Computed tomography (CT) has already changed the practice of neuroradiology and neurosurgery. Improved technology and the high resolution of third- and fourth-generation scanners have increased the potential of CT of the head and neck.
The authors of this well-prepared and detailed atlas have attempted to cover "the missing anatomic details" of conventional CT scanning of the brain. Anatomically, they have succeeded. Photographs of the thin-sectioned specimens are superb. Classic anatomic labeling is precise. Graphic reconstructions of "clinically relevant" structures give the three-dimensional detail applicable to reconstruction in longitudinal and axial planes.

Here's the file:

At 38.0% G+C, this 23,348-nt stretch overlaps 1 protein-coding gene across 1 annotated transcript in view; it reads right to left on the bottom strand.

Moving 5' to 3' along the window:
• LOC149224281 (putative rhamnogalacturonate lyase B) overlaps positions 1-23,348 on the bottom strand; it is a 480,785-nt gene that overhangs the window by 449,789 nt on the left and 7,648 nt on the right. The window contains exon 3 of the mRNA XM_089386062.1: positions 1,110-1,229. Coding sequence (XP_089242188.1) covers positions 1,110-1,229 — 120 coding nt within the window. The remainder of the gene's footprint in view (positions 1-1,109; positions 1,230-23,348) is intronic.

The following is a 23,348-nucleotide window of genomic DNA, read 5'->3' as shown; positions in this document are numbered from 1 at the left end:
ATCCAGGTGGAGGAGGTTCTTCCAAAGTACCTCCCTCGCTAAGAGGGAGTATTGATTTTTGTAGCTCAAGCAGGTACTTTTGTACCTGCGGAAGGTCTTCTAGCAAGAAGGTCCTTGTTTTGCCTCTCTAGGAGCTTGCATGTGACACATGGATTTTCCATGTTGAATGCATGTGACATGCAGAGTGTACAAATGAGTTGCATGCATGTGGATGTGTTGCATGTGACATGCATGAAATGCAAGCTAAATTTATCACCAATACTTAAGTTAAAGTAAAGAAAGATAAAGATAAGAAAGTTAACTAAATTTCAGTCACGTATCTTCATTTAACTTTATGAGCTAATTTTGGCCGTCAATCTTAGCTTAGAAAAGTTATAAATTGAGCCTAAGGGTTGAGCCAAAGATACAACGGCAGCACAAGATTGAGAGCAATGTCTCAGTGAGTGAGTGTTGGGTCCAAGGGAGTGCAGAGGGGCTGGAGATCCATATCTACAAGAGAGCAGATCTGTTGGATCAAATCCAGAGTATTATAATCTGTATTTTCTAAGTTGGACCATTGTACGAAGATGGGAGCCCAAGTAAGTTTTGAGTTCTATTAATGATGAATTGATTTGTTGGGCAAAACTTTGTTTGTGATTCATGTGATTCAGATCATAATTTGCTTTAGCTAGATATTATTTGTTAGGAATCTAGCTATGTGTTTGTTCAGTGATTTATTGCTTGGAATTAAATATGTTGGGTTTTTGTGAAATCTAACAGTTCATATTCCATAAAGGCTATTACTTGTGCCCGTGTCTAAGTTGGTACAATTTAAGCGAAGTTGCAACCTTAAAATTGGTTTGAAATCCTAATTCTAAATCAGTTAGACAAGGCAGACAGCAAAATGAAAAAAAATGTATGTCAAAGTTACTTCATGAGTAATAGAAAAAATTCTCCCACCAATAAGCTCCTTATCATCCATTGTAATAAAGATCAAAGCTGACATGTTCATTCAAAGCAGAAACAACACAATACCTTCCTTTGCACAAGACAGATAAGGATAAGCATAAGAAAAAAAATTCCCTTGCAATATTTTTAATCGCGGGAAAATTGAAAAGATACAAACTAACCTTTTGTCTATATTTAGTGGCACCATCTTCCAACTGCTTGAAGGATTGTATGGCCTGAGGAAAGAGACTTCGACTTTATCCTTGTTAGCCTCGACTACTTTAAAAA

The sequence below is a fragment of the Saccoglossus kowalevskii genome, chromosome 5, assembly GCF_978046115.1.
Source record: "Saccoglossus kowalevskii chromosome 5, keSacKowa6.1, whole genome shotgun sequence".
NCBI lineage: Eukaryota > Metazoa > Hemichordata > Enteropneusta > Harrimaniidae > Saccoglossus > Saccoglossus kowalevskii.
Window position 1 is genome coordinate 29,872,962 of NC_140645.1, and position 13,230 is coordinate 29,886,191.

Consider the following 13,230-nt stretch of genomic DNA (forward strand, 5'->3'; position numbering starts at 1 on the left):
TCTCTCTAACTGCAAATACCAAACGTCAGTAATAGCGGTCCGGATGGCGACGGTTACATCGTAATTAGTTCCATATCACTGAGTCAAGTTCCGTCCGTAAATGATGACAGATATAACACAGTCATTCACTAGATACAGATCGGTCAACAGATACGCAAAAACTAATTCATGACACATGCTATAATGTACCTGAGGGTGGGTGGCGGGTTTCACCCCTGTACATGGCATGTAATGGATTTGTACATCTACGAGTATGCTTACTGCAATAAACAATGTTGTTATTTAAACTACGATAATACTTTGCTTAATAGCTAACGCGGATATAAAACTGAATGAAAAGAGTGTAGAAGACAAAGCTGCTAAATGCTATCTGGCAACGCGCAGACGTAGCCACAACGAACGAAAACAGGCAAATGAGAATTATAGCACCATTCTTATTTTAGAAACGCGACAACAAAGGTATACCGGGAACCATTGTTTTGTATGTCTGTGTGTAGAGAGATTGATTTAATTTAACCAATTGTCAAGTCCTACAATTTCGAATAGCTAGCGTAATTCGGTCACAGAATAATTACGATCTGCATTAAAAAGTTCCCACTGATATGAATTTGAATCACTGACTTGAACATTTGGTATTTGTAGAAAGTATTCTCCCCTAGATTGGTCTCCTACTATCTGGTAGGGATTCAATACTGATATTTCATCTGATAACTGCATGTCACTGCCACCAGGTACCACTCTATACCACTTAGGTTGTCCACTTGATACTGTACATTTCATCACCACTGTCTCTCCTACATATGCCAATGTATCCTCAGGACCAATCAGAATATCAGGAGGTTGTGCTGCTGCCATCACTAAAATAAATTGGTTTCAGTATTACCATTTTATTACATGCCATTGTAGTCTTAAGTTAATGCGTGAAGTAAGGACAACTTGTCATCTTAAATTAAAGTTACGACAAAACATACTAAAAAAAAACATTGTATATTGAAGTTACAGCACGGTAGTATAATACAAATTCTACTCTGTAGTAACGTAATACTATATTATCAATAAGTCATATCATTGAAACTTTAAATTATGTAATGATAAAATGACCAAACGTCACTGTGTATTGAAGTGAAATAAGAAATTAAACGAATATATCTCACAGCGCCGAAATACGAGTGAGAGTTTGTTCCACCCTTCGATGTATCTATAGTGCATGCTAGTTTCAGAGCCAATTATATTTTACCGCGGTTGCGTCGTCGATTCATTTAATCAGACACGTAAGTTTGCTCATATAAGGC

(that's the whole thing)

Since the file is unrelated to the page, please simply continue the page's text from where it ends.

Unfortunate, and readily acknowledged by the authors, is the use of an early generation scanner, whose images pale next to the excellent photographic sections. Additionally, CT images through the neck are not included.
The authors believe that their atlas will appeal to neurologists and neurosurgeons rather than radiologists. However, with the capabilities of newer scanners and the increasing number